Redworm, Eisenia fetida

The redworm (Eisenia fetida), also known as the brandling worm, the tiger worm, the panfish worm, the trout worm, or the California worm, is a species of earth worm that is classified within the Annelida phylum. This species is native only to Europe, but it has been introduced into every country, excluding Antarctica, for vermicomposting purposes. Unlike other species of worm, the redworm does not prefer to reside in soil. It can be found in manure, rotting vegetation, and compost.

The redworm has a segmented body, with each segment holding bristles known as setae. The setae allow the worm to grip the ground and push itself forwards or backwards. If the worm is frightened or handled too roughly, it will release a pungent secretion. The worm derives it scientific name foetida, which means foul smelling, from this ability. It turns organic matter into compost and is sold by weight to farmers. It is also sold as bait, but some fishermen have reported experiencing an allergic reaction after direct contact.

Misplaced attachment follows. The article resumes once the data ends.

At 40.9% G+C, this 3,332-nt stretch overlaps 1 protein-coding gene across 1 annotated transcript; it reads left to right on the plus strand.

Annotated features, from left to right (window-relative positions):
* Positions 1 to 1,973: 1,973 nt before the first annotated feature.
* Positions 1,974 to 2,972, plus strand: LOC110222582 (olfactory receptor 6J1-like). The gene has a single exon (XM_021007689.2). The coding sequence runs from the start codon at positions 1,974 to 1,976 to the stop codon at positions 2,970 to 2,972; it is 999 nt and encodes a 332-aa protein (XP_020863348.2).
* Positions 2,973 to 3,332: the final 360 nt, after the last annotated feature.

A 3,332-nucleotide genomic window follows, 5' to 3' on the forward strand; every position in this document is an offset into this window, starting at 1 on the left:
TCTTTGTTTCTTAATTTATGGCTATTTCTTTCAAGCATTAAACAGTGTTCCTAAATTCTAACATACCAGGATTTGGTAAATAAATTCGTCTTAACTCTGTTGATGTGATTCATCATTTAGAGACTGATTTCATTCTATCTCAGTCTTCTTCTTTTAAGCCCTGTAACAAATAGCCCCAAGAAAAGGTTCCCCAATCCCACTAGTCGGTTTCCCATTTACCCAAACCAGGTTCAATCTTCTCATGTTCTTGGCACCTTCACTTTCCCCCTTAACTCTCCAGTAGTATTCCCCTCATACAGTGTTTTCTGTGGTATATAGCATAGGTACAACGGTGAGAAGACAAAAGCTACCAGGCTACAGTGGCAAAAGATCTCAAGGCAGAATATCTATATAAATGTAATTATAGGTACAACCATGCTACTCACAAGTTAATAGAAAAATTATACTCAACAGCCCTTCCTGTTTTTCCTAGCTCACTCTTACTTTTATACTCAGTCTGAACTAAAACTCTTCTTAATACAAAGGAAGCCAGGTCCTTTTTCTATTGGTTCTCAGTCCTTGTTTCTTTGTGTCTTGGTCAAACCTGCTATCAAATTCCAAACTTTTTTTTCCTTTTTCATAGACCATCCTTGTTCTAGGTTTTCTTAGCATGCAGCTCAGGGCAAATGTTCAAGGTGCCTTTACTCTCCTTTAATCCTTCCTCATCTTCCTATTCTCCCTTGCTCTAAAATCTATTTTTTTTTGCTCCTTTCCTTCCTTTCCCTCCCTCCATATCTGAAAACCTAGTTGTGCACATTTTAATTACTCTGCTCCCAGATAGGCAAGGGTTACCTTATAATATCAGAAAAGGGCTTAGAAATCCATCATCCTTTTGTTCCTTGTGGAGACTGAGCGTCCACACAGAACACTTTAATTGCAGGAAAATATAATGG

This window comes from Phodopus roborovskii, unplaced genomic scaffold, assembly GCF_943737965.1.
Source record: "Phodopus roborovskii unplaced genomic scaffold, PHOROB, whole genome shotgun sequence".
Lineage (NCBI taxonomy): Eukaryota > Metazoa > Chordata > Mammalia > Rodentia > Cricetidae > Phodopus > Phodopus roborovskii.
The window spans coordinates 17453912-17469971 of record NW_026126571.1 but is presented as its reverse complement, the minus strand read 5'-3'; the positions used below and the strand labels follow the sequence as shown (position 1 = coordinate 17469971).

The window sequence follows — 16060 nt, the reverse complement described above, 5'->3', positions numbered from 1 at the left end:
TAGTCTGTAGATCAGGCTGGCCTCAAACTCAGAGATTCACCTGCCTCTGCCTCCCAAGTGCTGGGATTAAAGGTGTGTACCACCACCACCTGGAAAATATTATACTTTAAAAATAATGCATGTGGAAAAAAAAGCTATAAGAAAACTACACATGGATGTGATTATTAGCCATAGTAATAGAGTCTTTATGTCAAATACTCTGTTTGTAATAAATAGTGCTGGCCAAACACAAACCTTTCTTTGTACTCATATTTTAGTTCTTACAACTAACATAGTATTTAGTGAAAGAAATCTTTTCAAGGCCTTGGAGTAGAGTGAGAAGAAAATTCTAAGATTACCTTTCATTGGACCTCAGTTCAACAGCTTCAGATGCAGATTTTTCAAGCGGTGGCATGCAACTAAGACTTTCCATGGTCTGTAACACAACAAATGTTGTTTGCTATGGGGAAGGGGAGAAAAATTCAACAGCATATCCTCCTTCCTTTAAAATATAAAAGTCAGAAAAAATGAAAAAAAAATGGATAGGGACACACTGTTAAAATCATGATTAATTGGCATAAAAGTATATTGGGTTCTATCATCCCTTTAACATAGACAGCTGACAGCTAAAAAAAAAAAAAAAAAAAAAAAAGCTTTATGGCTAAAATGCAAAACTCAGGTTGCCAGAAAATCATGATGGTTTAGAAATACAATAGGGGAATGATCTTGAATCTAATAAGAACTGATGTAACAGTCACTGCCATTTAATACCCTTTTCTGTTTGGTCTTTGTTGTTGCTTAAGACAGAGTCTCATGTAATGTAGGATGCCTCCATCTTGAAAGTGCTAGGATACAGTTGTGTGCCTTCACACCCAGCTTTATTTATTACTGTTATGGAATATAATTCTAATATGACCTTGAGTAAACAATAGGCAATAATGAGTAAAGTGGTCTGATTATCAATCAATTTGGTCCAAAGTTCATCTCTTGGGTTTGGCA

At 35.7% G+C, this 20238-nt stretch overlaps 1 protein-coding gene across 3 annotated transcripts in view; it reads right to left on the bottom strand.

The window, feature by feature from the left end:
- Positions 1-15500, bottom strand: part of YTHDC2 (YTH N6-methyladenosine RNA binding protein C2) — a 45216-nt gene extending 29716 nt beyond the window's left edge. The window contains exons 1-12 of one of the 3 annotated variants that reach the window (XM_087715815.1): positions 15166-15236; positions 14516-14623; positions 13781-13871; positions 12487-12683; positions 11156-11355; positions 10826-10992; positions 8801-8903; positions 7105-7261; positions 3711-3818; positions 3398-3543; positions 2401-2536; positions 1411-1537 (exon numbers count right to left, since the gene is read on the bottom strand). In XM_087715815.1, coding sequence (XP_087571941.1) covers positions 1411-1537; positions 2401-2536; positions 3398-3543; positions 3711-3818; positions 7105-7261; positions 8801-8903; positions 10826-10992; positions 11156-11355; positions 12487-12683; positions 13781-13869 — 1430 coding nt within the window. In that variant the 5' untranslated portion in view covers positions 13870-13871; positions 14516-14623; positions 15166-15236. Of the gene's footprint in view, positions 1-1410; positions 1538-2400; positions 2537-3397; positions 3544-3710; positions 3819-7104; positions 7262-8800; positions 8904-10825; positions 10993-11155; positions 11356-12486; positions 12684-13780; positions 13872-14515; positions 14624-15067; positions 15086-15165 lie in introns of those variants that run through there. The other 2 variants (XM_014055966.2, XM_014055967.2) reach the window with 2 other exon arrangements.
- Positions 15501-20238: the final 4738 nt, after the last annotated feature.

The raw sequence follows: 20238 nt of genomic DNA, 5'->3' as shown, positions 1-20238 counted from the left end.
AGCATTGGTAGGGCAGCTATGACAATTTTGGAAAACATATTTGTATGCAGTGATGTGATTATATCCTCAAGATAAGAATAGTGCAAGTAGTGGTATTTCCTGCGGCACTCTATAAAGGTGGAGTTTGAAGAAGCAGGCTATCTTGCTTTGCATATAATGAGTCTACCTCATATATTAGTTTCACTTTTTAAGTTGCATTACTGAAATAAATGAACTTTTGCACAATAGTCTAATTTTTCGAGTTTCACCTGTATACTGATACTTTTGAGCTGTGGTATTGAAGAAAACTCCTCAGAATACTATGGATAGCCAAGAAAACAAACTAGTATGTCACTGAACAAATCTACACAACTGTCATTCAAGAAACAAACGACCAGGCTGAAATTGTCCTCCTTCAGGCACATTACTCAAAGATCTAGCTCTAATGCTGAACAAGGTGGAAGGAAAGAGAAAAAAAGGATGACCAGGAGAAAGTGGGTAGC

As is typical to earthworm species, the redworm is hermaphroditic, but it requires two individuals to reproduce successfully. The worms join the orange bands that contain their sexual organs, or clitellums, together and share sperm. The sperm will fertilize the eggs that are released within each worm’s cocoon. These cocoons resemble lemons in shape and will change from light yellow in color to brownish as the eggs inside them develop.

Image Caption: Red wiggler. Credit: Mihai Duguleana/Wikipedia